Pink Landscape (1960) by Bridget Riley

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Thursday, October 10, 2019 - 15:01

Bridget Riley painted Pink Landscape (1960) shortly before her move into abstraction. To Riley, this work provides a ‘hinge’ between her early figurative works and her later abstract paintings, which she began the following year.

In Pink Landscape, Riley applied some of the techniques that she had recently acquired through studying the work of the French Impressionist painter Georges Seurat (1859–91). From Seurat, Riley had learnt about the interrelationship between colour, tone and contrast. Her engagement with Seurat, at its most intense in the late 1950s, has continued to inform her work ever since.

Bridget Riley, Pink Landscape, 1960 © Bridget Riley 2019. All rights reserved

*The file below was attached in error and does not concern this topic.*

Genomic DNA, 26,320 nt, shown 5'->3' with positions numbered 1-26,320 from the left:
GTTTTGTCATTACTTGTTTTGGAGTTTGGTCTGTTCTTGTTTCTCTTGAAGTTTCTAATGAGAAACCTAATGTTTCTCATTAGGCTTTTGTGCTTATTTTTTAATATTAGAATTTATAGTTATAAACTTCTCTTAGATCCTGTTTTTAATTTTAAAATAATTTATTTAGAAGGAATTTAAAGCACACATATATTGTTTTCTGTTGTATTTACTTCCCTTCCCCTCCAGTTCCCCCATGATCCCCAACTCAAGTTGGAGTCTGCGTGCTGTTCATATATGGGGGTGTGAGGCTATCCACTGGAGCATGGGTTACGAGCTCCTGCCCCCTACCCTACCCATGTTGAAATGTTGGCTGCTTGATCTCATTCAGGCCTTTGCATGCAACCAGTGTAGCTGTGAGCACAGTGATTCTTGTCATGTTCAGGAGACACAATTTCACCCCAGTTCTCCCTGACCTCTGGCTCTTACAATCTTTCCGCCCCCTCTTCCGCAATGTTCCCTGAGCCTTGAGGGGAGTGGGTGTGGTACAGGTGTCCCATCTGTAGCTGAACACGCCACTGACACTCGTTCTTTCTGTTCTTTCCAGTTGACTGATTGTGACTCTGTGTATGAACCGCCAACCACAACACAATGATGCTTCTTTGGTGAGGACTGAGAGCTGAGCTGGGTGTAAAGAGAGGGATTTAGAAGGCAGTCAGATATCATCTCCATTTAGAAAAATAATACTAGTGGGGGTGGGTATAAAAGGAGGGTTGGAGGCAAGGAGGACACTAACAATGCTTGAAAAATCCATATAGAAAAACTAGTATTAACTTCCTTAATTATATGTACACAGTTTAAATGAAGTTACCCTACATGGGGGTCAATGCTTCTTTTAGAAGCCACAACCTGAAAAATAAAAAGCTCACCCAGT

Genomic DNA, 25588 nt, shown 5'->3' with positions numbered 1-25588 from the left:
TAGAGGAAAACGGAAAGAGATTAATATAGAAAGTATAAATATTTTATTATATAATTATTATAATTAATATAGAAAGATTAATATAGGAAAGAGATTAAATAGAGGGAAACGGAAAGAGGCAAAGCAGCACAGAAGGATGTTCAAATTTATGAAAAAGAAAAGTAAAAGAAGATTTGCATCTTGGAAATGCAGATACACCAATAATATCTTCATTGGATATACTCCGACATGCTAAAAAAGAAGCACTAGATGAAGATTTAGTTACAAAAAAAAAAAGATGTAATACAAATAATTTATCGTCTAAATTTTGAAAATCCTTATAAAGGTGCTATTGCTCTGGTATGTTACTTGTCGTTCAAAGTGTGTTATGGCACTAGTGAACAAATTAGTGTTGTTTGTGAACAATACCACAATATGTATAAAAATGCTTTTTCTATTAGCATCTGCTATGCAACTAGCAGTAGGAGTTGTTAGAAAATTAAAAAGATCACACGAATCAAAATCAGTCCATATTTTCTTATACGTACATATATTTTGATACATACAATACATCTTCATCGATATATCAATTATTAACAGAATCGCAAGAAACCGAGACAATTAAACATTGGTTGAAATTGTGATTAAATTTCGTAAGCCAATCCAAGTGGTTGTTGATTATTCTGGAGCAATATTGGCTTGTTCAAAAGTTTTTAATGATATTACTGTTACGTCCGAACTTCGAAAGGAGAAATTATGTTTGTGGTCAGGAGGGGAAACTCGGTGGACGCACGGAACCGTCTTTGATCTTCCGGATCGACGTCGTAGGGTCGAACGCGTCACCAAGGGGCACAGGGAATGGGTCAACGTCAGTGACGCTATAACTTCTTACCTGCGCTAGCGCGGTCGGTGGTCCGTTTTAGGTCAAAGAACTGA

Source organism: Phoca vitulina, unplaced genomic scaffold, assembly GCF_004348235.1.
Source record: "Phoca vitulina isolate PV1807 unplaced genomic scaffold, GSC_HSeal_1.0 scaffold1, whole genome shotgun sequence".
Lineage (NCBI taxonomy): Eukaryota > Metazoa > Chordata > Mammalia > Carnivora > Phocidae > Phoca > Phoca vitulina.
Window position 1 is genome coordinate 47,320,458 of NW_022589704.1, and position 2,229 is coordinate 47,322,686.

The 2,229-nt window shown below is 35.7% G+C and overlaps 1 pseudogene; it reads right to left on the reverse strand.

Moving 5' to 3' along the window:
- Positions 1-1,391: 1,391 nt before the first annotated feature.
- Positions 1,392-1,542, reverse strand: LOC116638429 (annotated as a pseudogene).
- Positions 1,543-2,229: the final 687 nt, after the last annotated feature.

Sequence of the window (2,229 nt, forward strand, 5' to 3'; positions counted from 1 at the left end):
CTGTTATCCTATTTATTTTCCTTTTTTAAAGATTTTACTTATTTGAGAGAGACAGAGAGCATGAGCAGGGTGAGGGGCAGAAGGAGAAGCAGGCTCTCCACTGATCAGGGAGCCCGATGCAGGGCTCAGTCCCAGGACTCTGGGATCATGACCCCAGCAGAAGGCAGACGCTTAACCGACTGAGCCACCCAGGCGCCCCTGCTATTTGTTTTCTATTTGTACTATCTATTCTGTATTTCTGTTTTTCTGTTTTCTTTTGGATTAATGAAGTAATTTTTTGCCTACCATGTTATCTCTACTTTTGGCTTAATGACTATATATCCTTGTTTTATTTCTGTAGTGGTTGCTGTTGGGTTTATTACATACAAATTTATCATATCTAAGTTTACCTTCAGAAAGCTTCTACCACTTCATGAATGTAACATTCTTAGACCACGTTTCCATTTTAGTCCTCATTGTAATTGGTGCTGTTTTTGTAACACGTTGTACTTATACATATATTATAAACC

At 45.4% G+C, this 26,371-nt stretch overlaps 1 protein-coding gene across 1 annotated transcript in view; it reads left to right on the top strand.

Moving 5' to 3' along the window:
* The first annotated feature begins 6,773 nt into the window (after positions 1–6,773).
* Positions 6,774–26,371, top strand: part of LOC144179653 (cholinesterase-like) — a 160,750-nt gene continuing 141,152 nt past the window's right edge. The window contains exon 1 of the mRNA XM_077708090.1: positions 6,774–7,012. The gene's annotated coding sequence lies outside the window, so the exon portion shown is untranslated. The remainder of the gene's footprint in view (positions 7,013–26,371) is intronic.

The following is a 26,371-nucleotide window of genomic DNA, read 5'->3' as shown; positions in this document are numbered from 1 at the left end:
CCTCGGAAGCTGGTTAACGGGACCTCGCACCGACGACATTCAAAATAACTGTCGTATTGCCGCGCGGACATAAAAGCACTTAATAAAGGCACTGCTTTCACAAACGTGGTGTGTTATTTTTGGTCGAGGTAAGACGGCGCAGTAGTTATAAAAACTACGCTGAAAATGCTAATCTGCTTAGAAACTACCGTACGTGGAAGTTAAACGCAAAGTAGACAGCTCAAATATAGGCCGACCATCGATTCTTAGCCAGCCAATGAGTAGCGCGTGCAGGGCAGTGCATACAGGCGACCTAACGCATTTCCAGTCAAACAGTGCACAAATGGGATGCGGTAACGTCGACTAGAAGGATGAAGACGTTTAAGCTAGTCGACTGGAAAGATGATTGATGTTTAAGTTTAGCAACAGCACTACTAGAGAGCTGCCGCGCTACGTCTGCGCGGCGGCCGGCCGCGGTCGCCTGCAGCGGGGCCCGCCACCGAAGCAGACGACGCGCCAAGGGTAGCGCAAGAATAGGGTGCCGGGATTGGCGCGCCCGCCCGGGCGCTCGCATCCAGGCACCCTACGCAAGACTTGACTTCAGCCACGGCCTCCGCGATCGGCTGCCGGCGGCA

In 2007, Riley wrote about the circumstances that led to Pink Landscape, and the sensations that she had intended to capture:

‘In the summer of 1959 I was travelling in Italy, visiting museums and looking at works of art. I stopped near Siena, got out of the car and stood looking out over a great plain. It was an immense arid expanse shimmering in the heat. The sheer volume of light seemed to shatter everything in sight. I wanted to make a painting showing the disintegration of this landscape under the fierce sun. I made a line drawing of the general disposition of the hills across the plain, a tonal study and a colour analysis. Back in London, I worked on a painting that I hoped would recreate the experience outside Siena.’



Bridget Riley is at Hayward Gallery from Wednesday 23 October to Sunday 26 January.

Hayward Gallery is open 11am – 7pm every day except Tuesdays when the gallery is closed, with late night opening on Thursdays until 9pm.

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Bridget Riley is organised by the National Galleries of Scotland in partnership with Hayward Gallery.